Mike Greenblatt’s Rant ‘N’ Roll–A One-On-One with Actor Artie Pasquale of The Sopranos

So how was Sopranos-Con at the Meadowlands Expo last November?

It’s hard to describe to people. It was absolutely fabulous. I was a minor player, basically, compared to some of the heavy-hitters, but the people would recognize me occasionally, ask questions… it was great. I never realized the actual effect this one show, The Sopranos—whichtook place in New Jersey where I now live—still has all over the world. About 45 of us had our own kiosks. People would come up. I’d sign autographs, answer questions, take pictures. Invariably, I’d politely say, “thank you, where you from?” One guy said he was from the Netherlands. Other fans, when they told me they came all the way from Australia and Hungary, I figured they came to New York City for a week and here for a few hours, but they all told me they came specifically for Sopranos-Con. It was unbelievable, really.

These three young guys put it together. They recreated all kinds of the sets. Over 10,000 people showed up during the few days of the event. They even brought in the band Alabama 3 who recorded the popular “Woke Up This Morning” theme song. They were great. There was also a cannoli-eating contest. I hear they’re trying to put together a Mob-Con in Atlantic City this April, which will incorporate  gangsters from different mob movies. If so, I’ll be there.

You were only in seven episodes over four seasons playing Burt Gervasi but your character seemed to have struck a nerve as a made man who made a really bad decision. You even had the “honor” of being whacked by Steven Van Zandt whose Silvio character killed five guys over the course of the show’s run. You got yours via strangulation. He used a garrotte across your neck in one of the most memorable scenes of the sixth season.

[Search] “Silvio Strangles Burt” on YouTube and Burt dies each time. Unfortunately, Burt played both sides against the middle and it caught up to him. I guess it was his turn to go. Say what you want about that bastard Silvio, but he was the most loyal guy on the show to Tony Soprano.

You ran an extortion racket where you forced store-owners in Newark and other cities to pay you “protection” or else you’d trash their businesses. Nice guy you were. Then you double-crossed Tony by getting in tight with the rival Lupertazzi family in New York. No wonder you were whacked!

I got whacked in the second-to-last episode of the final season. There was a power struggle between Tony and the New York bosses. I was cozying up to the New York mobsters. You can’t do that! Yeah, I ran around and made collections with the accountant, Patsy Parisi, played by Dan Grimaldi. We made a comical pair. I’m tall. He’s short. We would show up at a place of business and receive an envelope stuffed with cash. No questions asked.

To show you how times have changed from the mom-and-pop era of storefronts, we go to this local Starbucks, tell him we’re from the North Ward Emergency Merchants Protective Cooperative, a fancy name for what we did. ‘We already have a similar service,’ the Starbucks guy says. ‘Suppose somebody throws a brick through your window,’ I ask. ‘I’ll just call up corporate and they’ll replace it,’ he answers. Now these are answers we rarely got! As I walked out, I yelled over my shoulder, ‘what ever happened to the little guy?’ It became a classic line from the show.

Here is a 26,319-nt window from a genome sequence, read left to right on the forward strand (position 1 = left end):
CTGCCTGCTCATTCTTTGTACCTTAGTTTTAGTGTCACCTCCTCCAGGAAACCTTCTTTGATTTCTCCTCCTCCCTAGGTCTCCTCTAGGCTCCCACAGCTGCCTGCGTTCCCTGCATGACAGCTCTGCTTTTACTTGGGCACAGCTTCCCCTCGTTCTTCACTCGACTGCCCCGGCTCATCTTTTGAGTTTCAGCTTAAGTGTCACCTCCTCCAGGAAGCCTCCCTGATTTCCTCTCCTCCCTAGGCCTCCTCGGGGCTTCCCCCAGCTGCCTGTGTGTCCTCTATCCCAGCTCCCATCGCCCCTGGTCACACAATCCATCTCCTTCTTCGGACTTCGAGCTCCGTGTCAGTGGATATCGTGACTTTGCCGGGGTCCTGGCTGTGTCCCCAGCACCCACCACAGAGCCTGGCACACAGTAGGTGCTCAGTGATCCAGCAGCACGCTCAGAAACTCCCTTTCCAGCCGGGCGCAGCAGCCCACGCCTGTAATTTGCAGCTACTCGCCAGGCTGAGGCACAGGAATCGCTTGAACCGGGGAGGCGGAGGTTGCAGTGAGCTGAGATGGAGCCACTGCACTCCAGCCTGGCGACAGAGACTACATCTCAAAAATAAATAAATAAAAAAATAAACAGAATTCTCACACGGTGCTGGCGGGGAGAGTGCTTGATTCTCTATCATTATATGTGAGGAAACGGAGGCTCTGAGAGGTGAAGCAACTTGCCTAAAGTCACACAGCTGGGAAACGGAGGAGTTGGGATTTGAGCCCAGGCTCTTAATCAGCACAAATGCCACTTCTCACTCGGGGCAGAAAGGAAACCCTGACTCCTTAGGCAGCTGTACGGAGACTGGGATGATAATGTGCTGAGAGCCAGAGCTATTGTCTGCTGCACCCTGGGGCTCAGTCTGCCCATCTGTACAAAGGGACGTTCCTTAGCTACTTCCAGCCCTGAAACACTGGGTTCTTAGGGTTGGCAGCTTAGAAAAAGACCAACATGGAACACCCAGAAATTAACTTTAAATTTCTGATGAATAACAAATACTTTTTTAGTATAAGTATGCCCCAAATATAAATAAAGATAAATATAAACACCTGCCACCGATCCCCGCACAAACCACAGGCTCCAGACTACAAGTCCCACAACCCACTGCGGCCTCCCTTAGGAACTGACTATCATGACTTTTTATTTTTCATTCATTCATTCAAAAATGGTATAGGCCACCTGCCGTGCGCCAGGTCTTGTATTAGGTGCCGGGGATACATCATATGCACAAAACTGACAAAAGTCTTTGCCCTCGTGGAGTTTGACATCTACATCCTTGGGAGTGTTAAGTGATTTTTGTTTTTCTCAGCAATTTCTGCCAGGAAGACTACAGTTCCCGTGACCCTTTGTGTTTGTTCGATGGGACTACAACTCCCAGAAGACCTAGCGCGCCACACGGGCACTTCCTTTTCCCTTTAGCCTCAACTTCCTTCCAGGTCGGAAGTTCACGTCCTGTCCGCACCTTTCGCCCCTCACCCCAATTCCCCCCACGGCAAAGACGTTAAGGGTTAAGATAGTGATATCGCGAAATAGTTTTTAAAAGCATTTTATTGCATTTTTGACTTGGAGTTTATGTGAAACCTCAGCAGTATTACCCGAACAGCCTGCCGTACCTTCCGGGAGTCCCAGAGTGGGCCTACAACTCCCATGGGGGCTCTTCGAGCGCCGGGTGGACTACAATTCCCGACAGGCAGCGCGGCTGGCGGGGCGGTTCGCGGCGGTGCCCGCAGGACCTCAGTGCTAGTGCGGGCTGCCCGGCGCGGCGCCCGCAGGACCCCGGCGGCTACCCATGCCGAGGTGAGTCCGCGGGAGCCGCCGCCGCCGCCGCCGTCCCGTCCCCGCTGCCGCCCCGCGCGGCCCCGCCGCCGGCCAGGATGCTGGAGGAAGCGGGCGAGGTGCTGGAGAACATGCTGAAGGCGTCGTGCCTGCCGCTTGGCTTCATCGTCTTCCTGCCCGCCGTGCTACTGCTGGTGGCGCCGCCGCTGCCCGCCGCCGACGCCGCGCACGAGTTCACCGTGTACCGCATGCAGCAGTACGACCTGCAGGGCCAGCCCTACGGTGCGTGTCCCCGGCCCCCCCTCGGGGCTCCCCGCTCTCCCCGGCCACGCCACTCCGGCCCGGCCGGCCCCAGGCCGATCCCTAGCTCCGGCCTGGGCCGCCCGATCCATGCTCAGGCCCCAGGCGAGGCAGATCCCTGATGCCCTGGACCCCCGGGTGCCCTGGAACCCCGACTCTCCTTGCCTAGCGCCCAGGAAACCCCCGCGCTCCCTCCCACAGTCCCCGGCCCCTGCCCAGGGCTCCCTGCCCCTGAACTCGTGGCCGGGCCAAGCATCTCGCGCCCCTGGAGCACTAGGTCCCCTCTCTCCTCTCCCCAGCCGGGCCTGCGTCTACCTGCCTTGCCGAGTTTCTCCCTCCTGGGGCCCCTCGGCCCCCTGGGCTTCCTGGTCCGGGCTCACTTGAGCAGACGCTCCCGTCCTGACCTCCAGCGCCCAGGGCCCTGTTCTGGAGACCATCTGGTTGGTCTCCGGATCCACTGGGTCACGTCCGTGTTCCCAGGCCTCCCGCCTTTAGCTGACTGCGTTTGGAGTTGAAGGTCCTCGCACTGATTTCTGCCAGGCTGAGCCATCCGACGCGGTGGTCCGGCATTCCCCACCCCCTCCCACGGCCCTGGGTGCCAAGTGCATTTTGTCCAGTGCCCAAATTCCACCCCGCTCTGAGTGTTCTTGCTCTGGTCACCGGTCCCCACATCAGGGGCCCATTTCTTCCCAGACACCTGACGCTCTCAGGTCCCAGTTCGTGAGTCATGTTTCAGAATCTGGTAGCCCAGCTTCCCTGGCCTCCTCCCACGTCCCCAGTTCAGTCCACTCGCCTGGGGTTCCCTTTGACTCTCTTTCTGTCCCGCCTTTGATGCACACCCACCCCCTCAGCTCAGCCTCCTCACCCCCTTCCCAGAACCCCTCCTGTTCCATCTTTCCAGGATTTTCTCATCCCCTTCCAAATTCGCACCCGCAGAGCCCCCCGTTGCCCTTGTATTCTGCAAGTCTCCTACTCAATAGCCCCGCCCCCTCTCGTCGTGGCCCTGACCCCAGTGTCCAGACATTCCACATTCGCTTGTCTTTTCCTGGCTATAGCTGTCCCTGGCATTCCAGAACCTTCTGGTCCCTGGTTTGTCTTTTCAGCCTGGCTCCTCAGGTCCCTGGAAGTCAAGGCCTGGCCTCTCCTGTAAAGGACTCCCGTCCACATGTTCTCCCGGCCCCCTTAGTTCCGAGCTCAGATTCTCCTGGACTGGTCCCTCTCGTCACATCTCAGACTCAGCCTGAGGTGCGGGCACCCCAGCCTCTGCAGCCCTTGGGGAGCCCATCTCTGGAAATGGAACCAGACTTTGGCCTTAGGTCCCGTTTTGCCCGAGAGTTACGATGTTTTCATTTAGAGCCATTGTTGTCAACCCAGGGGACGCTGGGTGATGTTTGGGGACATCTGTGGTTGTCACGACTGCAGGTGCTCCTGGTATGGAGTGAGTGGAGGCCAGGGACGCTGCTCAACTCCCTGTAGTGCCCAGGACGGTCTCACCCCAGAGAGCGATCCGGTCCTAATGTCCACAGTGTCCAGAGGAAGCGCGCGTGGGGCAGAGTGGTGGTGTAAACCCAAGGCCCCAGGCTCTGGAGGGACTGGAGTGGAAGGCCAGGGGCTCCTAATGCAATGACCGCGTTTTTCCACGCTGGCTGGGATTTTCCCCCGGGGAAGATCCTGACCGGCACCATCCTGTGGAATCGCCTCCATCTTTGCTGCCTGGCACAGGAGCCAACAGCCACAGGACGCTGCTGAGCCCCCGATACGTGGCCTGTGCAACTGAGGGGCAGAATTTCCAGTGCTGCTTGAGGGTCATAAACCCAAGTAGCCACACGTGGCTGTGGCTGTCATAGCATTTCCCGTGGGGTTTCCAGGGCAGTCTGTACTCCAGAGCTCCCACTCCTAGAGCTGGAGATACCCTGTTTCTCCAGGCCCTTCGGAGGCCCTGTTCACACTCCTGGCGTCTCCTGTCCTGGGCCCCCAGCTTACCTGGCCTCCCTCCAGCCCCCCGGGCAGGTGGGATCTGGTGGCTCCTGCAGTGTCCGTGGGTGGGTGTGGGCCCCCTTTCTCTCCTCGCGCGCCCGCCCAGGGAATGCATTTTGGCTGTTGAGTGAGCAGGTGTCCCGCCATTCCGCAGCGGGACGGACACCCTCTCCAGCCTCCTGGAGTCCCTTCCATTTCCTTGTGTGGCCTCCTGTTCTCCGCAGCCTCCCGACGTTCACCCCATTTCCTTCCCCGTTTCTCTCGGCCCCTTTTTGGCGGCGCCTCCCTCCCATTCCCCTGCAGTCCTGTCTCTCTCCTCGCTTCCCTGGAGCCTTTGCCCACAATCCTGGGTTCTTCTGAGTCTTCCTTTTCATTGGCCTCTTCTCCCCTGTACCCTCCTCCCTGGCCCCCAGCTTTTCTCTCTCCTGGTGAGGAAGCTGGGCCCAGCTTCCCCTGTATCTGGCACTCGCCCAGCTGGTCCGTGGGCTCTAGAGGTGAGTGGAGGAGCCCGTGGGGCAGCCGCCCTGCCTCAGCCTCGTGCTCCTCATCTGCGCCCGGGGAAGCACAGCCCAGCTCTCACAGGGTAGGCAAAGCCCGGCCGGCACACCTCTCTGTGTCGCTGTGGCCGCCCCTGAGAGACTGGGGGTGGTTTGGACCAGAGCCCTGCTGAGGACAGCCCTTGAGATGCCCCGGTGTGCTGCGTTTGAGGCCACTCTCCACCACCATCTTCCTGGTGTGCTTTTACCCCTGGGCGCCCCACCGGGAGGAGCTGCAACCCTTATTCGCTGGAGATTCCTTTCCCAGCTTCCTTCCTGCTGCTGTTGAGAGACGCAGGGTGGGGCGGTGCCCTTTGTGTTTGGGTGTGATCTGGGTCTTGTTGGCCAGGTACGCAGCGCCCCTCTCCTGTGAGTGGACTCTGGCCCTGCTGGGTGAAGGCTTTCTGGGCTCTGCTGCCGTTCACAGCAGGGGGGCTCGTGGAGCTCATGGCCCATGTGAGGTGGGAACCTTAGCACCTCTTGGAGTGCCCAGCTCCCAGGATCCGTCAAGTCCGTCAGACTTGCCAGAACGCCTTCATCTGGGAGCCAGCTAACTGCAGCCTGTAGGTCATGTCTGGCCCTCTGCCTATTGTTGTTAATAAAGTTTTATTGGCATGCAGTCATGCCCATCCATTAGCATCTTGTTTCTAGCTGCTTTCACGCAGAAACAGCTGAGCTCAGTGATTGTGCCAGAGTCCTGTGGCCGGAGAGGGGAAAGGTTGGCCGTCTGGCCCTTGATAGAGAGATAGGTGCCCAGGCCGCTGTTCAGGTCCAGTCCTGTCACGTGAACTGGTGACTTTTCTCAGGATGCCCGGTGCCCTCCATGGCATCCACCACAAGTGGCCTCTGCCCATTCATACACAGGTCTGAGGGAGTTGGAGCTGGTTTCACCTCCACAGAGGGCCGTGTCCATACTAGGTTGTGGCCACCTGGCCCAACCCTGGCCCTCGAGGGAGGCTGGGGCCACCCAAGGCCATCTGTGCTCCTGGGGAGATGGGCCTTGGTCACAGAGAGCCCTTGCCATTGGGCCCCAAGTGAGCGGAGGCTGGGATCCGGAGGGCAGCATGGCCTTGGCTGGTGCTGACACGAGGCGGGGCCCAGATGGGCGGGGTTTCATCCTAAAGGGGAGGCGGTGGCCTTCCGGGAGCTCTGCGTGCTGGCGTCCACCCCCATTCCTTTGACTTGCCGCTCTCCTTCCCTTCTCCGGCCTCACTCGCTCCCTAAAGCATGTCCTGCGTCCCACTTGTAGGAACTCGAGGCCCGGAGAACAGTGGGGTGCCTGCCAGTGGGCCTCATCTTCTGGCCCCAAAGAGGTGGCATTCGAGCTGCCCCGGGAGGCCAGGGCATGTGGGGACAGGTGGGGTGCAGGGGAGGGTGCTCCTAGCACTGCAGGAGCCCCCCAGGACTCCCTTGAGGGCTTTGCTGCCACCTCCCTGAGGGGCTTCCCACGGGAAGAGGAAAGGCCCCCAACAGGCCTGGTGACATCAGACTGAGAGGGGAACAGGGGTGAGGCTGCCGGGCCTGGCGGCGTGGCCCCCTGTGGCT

You were involved in an off-Broadway production directed by Danny Aiello before he died.

Yeah, it’s too bad. The project died when he did. I had befriended Danny. He was so good at so many things. He wanted to direct a David Rabe play called Those the River Keeps. It would have been his directorial debut and he wanted me in one of the key roles. I was flattered beyond belief. With his reputation, he could have anyone he wanted, and I told him so. He goes, ‘no no, I want you. I think you could nail it.’ So I would rehearse at Danny’s house or his son Ricky’s house twice a week for about three months. We were 60 pages in but then Danny up and decided not to do it! I think it was because his efforts were going into the development of his one-man show called Capone in which he would portray the Chicago mobster late in life dying from syphilis in his jail cell. It really was a wonderful one-man show that never got done. It’s a damn shame. He was dynamite in it. I watched him rehearse a number of times.

You also did a project with the late Mickey Rooney, The Last Will Of Embezzlement.

It was a documentary film that got a lot of acclaim. I narrated the story of how the elderly are being taken advantage of by con artists. I did a movie more recently starring Paul Sorvino called The Brooklyn Banker. It was directed by Federico Castelluccio, who played Furio Giunta on The Sopranos.

Do you worry about getting typecast as a mobster?

Well, I don’t exactly worry about it. I’m trying to get away from it but if somebody asks me to do it and it’s a decent story with a decent script, I’ll do it, of course. I’ve also played lawyers and detectives, y’know. I’ve been a school principal, a counsellor, a priest…. I’ve done 54 movies.

You’ve also done your fair share of theater. Which do you like better?

The stage is scary. It’s much more difficult. There’s no do-overs on a stage. It’s quite challenging. My best work on the stage was a little play called Mama’s Chair, written and directed by Vincent Pastore who played Salvatore “Big Pussy” Bonpensiero on The Sopranos.  The rewarding part of theater is that you can see your audience’s response.

You also did an eight-minute short feature called Lonely Lines. You die beautifully at the end after calling 911 just to talk to somebody.

And I did this other 20-minute short with three of my Sopranos co-stars called Pasquale’s Magic Veal. It won a lot of awards. A lot of people are doing shorts these days.